Kevin Brennan, the shadow arts minister, said the situation was “not good enough” and called for a change in policy. “Only about a quarter of the work acquired by the government art collection in recent years is by women,” he said. “Female artists are at least as talented as their male counterparts and the government should be setting an example by getting rid of the institutionalised bias in their acquisitions policy.”
2017 may have been the year of feminism, but next year is shaping up to be a glorious year of female magnificence. Because the London Underground is going to be celebrating female artists all year, with a programme of works by women. The programme marks 100 years since women were granted suffrage. And it also forms part of Sadiq Khan’s gender equality campaign, #BehindEveryGreatCity, which hopes to celebrate the capital’s role in securing votes for women and looks to increasing gender equality in 2018.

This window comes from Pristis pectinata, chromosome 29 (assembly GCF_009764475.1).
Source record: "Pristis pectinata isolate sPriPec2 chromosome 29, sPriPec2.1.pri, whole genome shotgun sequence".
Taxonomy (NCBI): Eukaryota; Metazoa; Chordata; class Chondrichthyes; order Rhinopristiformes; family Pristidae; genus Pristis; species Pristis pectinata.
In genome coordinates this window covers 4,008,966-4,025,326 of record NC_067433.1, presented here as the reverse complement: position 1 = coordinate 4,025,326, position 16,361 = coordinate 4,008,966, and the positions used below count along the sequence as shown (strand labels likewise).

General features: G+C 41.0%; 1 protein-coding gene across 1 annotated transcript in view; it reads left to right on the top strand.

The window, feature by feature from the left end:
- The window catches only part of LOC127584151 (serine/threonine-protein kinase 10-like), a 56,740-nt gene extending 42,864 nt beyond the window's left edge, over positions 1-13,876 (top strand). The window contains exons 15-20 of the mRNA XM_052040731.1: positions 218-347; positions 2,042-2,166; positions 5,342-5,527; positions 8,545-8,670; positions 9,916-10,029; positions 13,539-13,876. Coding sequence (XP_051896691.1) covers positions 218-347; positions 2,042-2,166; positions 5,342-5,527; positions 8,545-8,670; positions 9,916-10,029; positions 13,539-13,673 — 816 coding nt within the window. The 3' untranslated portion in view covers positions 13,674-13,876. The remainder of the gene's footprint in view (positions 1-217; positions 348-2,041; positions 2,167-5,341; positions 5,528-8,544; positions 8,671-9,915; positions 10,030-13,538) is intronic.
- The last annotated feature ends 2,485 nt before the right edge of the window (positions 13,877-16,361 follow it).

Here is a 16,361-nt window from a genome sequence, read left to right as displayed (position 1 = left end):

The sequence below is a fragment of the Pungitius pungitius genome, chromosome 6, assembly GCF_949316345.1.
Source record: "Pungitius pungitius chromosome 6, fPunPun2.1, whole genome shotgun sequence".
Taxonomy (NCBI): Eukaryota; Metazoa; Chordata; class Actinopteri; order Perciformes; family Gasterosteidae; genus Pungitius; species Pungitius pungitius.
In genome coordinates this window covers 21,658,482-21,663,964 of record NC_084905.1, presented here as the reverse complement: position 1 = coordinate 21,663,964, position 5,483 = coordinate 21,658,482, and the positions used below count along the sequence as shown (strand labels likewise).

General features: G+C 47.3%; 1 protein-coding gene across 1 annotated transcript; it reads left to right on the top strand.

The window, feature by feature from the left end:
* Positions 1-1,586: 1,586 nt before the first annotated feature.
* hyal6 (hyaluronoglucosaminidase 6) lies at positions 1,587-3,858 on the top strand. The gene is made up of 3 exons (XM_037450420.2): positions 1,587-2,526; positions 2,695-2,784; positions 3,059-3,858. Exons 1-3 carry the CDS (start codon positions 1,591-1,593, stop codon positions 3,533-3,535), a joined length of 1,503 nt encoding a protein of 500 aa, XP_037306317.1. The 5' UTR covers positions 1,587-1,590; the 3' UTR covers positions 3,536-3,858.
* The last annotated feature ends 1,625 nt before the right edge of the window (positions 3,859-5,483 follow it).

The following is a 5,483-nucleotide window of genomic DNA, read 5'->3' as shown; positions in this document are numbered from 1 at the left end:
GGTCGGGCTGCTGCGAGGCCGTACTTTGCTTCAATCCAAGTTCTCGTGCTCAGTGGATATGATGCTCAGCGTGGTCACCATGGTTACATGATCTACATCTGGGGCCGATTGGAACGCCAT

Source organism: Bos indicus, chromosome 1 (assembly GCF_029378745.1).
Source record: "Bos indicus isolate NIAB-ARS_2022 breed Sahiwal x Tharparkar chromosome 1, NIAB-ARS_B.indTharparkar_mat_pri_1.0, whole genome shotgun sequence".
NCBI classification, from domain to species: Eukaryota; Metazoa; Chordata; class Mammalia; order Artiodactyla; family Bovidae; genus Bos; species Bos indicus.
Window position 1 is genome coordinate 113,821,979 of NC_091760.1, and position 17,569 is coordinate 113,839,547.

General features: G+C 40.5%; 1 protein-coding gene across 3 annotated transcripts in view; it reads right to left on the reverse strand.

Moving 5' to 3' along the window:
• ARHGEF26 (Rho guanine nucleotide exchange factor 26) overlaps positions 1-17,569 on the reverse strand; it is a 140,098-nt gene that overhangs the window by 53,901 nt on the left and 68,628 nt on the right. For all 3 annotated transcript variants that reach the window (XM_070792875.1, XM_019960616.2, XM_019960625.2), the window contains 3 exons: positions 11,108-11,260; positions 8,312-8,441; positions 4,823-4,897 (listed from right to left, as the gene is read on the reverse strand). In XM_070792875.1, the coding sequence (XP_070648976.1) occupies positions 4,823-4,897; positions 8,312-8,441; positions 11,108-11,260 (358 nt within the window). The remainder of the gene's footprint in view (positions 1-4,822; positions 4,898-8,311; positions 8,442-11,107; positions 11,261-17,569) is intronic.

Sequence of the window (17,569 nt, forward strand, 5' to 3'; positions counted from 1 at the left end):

Visiting museums while growing up, Zolzoya Bakthuyag, a 34-year-old lawyer, always wondered why the places that depicted the history of her country always exhibited men’s photos and paintings so prominently. “Mongolian women played a great role building the country too, but museums only hang men’s photos. It was confusing,” she said, sitting in her office in a high-rise building huddled by snow-peaked green hills in the Mongolian capital Ulaanbaatar.
The project alerts the public to the number of female artists in their cities, many of whom are invisible, the artists said. “Seeing is believing. You have all these curated shows of female artists, and curators stand up and say there were so many more artists. Okay, but how many more?” she said. “If you hold up a discrepancy, point it out, people have to confront it.”